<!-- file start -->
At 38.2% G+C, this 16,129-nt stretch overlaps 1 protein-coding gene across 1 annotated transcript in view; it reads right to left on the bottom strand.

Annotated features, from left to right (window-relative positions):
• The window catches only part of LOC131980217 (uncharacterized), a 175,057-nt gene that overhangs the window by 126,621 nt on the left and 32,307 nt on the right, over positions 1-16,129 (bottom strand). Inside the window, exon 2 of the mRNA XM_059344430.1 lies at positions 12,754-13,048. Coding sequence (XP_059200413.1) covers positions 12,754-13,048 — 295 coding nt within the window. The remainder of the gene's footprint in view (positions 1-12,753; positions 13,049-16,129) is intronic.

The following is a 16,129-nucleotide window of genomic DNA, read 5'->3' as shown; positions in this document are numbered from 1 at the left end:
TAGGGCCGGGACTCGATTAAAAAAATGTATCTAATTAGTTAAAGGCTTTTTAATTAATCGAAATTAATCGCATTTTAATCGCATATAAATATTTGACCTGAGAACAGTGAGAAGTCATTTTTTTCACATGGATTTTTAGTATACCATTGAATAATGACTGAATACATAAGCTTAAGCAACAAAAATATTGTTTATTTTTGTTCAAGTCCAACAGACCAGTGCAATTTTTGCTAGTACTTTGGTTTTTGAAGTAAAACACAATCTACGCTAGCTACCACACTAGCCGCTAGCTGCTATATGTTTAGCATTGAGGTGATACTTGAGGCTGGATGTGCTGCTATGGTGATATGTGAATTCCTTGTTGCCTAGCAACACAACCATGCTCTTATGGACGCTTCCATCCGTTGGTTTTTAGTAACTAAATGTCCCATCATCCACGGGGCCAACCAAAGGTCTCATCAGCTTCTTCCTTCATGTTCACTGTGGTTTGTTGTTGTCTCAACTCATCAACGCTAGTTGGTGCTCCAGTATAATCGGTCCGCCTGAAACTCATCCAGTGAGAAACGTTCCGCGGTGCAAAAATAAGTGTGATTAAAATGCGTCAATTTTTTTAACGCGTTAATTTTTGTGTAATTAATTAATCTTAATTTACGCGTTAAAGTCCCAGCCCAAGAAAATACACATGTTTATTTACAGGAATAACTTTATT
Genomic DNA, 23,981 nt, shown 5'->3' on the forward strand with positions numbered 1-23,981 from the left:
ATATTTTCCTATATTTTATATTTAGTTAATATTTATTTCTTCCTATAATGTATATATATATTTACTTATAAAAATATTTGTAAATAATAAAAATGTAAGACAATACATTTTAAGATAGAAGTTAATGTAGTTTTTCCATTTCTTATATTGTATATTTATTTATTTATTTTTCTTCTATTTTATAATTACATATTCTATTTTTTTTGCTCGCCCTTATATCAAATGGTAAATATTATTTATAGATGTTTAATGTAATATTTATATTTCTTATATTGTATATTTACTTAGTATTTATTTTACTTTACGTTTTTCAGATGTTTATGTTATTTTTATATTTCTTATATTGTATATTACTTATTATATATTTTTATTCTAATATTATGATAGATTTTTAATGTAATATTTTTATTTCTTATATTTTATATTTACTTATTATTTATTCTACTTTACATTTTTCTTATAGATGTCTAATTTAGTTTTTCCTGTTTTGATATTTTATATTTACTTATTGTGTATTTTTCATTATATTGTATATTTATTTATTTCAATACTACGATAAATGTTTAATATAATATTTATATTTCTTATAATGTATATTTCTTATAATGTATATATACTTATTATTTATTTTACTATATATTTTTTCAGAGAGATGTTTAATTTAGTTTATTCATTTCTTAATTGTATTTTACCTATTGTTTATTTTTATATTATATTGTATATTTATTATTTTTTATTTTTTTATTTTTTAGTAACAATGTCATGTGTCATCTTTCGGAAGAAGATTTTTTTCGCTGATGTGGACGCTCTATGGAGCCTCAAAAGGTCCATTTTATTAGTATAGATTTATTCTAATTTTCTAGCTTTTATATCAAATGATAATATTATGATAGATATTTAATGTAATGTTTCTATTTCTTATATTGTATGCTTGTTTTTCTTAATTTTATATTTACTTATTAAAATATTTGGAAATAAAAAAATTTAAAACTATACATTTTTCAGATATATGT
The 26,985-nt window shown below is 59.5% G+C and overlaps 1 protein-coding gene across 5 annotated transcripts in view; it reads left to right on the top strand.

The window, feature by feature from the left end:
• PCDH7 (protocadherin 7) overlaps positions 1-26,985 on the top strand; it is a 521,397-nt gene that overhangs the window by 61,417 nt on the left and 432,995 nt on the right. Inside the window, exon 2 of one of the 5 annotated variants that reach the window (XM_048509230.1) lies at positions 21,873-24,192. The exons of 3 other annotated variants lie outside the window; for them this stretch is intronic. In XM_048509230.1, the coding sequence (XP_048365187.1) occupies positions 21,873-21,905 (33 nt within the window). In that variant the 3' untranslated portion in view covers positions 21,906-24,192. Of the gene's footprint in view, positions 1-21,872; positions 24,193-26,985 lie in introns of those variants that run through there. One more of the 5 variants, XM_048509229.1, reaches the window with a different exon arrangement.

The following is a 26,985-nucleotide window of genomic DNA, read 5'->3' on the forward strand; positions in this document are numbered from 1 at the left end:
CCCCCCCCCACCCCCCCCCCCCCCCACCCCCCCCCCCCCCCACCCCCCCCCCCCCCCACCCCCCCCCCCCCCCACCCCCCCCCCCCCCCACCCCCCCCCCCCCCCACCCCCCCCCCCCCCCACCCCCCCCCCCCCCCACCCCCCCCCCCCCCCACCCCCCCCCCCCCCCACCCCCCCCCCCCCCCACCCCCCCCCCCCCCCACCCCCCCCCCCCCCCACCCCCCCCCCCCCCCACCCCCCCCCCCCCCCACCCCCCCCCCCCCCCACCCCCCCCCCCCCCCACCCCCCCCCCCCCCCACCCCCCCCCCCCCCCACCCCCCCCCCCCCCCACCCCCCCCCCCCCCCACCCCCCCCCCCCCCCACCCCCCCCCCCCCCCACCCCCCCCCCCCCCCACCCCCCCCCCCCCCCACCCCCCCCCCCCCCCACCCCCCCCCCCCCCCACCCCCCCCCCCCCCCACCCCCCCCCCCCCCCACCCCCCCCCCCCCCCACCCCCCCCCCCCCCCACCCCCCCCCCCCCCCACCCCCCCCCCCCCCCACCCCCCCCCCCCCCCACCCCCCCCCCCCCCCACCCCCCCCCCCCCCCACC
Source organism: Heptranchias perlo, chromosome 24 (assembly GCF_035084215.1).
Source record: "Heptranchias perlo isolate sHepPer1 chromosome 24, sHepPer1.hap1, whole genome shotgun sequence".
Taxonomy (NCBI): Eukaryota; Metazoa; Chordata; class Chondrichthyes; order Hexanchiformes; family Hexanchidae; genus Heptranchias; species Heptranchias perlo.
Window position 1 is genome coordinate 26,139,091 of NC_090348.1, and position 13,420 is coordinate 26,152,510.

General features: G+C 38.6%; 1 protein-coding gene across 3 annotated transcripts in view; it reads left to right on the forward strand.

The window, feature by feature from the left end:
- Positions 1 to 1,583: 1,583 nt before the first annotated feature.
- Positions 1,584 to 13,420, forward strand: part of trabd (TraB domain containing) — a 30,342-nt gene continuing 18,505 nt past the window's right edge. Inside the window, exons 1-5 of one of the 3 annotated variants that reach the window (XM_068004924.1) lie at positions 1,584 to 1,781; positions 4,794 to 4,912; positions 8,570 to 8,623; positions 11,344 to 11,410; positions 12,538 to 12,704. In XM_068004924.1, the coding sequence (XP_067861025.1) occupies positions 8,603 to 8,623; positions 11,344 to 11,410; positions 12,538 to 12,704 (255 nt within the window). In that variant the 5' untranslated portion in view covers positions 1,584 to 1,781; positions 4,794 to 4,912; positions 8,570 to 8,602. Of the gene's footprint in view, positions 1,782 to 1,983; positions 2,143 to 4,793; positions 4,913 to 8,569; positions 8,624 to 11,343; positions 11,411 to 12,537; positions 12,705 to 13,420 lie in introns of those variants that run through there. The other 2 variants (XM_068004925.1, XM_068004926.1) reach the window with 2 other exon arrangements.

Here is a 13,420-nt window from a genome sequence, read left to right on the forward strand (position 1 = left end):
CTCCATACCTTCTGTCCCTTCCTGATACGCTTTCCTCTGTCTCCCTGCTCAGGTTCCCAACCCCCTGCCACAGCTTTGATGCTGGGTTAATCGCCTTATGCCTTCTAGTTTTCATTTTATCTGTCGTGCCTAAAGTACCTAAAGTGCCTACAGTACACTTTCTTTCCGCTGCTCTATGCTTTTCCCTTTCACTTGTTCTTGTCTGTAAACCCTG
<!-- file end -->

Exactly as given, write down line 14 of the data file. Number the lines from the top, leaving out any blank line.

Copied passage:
Source record: "Heptranchias perlo isolate sHepPer1 chromosome 24, sHepPer1.hap1, whole genome shotgun sequence".